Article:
For 93-year-old veteran Richard Lemay, the events of WWII sometimes feel like a dream. In September 1942, the former Air Force air frame mechanic joined the Canadian Forces with his brother, Edward. He said it felt like he had a duty to support the allies.
Lemay was recently awarded the rank of knight of the French National Order of the Legion of Honour. It’s France’s highest award. On the 70th anniversary of D-Day, in 2014, French president Francois Holland pledged that all of the servicemen who fought alongside France would receive his nation’s highest honour.
Of the approximately 1.1 million Canadians who served in the Forces during WWII, fewer than 88,400 remained living as of early 2014. Veterans Affairs Canada reports that most of these WWII veterans are over the age of 90.
Lemay said that he felt honored to be recognized for his war efforts. It also brought back many memories of a time that was often dark and violent.
“It’s more or less in recognition of all of the people who gave their lives and of the veterans who have already died,” said Lemay, from his home in Hawkesbury, where he lives with Doreen, his wife of 66 years.
When Lemay joined the Air Force he was 18 years old. He left Hawkesbury for training and he was then sent overseas to join the fighting. Between 1943 and 1945 he traveled across Europe, following the fight from England to Scotland, France, Belgium and Germany. His final posting was in Holland.
“I was assigned to one particular aircraft. It was a “mosquito.” It was our job to keep the boys flying. I lost four of them. At one point, there was not one aircraft left,” said Lemay, who paused for a moment to reflect on the pilots who went down in the aircraft he worked so hard to keep in the air.
As a member of 409 Squadron, Lemay traveled to where the fighting was most intense. This often meant flying planes out of airports that had been hit by so much artillery that the tarmac resembled Swiss cheese.
“We had to put a mesh net over the holes in the tarmac because of all of the bomb strikes,” said Lemay.
He said that the only thing worse than the bombardment that hit London, were the “buzz bombs,” which would fly silently through the air and level anything they hit.
“All of a sudden, we see these things flying in the sky. They were the V-1 buzz bombs that were fired out of Germany and headed towards London. When they ran out of gas, they would fall to the ground and explode. One hit a tree about 200 yards away from our group in “B” flight dispersal. It exploded and broke some windows. The V-1 bombs didn’t make any sound. They would shoot three. If you heard the bang, that was the first one hitting. Then there would be a second one. If you heard the third one, then it meant that you were still alive,” said Lemay.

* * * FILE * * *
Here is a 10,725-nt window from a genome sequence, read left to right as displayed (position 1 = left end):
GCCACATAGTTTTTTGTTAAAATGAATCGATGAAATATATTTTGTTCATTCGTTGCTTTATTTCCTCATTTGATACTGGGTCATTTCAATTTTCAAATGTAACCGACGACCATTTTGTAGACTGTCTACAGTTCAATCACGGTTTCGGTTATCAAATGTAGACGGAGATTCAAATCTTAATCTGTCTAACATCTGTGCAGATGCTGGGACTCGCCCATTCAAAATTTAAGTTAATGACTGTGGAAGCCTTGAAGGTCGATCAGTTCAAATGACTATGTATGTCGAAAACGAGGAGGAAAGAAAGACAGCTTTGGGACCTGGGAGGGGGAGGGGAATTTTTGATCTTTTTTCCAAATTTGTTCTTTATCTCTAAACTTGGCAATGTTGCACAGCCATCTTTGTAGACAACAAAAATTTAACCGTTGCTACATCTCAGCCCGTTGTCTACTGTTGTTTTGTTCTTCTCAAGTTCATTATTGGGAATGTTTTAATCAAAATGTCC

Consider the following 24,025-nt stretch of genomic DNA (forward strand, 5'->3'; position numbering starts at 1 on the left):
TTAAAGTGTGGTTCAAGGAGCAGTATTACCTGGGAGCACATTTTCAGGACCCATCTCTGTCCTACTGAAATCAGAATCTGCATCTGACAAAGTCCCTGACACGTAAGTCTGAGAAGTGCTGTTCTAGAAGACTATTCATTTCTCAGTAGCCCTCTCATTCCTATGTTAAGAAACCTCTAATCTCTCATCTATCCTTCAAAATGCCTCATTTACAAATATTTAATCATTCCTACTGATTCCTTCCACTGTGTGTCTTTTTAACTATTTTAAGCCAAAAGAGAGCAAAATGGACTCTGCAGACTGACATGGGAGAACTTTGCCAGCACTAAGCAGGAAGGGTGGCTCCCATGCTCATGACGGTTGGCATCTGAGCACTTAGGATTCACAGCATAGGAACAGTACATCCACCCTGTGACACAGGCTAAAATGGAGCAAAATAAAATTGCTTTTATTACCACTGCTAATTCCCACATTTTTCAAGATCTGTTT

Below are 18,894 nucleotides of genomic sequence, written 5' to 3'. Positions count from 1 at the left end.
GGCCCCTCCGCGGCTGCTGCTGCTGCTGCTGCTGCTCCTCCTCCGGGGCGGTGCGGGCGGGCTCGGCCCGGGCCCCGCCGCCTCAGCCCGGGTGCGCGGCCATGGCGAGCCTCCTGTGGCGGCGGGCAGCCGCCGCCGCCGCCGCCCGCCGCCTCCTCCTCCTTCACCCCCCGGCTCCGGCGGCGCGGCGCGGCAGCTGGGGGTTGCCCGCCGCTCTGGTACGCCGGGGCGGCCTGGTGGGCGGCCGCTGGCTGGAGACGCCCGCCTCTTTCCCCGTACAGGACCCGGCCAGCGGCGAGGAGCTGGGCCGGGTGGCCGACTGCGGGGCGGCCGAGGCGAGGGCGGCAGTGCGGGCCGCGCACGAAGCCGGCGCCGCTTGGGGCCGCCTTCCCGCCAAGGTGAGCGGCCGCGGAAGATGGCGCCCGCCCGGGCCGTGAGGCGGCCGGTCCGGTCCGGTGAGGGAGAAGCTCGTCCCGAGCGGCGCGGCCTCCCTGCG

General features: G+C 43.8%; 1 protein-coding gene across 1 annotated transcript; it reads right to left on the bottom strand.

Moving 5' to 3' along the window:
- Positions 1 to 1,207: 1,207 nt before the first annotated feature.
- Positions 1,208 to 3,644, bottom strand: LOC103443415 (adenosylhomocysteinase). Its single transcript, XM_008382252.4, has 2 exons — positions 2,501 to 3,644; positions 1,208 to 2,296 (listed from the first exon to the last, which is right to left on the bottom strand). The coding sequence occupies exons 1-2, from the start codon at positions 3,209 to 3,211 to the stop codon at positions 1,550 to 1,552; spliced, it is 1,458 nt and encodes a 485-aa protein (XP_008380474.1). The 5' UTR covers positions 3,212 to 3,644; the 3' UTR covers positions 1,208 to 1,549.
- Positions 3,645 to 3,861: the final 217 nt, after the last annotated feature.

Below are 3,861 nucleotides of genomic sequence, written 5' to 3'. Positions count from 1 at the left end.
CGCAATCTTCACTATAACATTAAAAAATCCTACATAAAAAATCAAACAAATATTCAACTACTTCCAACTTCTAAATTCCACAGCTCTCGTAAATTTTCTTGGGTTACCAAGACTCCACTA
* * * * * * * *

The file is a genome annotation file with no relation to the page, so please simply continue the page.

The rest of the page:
The accommodations could be just as dangerous as the fighting. When his unit was stationed in France, they happened upon a beautiful old Chateau that had once housed Hitler.“The first person went in and he used the bathroom. He was killed by a bomb that had been planted inside. We didn’t use the bathrooms after that,” said Lemay.
Travelling from town to town, Lemay said the devastation was hard to comprehend. Due to extensive bombing, many of the towns had been totally leveled. “We were passing people who were coming back to these towns and all that was left were a few half-walls where there used to be buildings,” said Lemay.
In 1944, Lemay’s unit was sent to the continent. That’s where they ran into a major logistical problem that Lemay said got many Canadians killed. “When we arrived, we were issued army uniforms, because the German uniforms and our navy blue air force uniforms were very, very similar. When the Americans joined the fighting, they were shooting at the Allies. They thought we were Germans. In our brown army uniforms, they stopped shooting at us,” said Lemay.
Near the end of the war, things began to change. Lemay said that there was a feeling of hope.
“I was on the airfield one day when two Germans came walking towards me. They were carrying their luger guns, but they were holding them against their bodies, not pointed at me. They gave themselves up and surrendered. They asked to meet with my commander. At that time, near the end of the war, the Germans didn’t want to be captured by the Russians, so they were giving themselves up to the Allies,” said Lemay.
When the war ended, Lemay’s final task was to help guard two of his fellow service members, who were awaiting court martial.
“I was one of six men set to guard them. We were in Germany and one night they up and disappeared. The military police (MPs) came with us to Little France, where we picked them up and brought them back. They were behind bars in England when we left,” said Lemay.
On arrival in France, there were parades and celebrations to mark the end of the war. One of the most symbolic celebrations was performed by a pilot in Lemay’s unit who flew his plane between the columns at the base of the Eiffel Tower.
It was a difficult time for Lemay. He said that he was happy to see the war end, but he was finding it difficult to leave the unit whose members had been his family for the past three years. At the end of the war he lost touch with his friends. He said it felt too difficult to remain in contact. He says it would be nice to hear from them again.
After spending almost three months in England, Lemay boarded the RMS Queen Elizabeth ship and headed for home.
“(Former British Prime Minister Winston) Churchill was on the ship with us. He came over with us and gave a number of speeches. When we landed in New York, the Andrews sisters were signing on the docks,” said Lemay.